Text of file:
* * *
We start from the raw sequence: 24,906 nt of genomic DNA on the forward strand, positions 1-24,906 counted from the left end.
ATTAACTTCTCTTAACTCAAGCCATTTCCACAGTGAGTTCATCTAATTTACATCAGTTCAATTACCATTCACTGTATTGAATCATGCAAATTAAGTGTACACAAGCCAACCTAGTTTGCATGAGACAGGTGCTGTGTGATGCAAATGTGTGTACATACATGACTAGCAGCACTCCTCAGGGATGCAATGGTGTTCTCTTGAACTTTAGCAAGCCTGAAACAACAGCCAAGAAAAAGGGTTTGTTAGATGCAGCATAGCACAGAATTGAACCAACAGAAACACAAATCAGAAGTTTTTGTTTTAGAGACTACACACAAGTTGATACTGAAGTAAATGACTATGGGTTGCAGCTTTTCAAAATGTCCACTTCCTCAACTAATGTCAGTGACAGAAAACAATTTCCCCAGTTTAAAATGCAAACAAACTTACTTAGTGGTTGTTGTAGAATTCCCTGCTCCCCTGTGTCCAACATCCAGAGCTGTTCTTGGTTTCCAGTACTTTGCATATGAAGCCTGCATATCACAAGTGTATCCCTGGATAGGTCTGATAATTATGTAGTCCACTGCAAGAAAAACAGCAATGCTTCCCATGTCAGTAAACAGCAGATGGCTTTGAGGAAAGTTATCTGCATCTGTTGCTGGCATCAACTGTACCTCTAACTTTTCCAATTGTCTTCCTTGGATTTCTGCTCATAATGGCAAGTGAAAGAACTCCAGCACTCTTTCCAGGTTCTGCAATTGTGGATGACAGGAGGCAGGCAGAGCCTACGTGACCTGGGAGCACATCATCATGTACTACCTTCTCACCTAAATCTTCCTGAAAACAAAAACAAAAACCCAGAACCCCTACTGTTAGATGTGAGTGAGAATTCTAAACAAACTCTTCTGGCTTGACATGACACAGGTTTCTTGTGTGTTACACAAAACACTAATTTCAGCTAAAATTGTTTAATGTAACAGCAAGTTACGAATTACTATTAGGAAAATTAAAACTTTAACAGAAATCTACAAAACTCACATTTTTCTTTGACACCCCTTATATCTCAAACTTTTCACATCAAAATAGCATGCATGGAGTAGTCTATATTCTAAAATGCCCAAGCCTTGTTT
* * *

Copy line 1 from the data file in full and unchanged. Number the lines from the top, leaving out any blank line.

We start from the raw sequence: 24,906 nt of genomic DNA on the forward strand, positions 1-24,906 counted from the left end.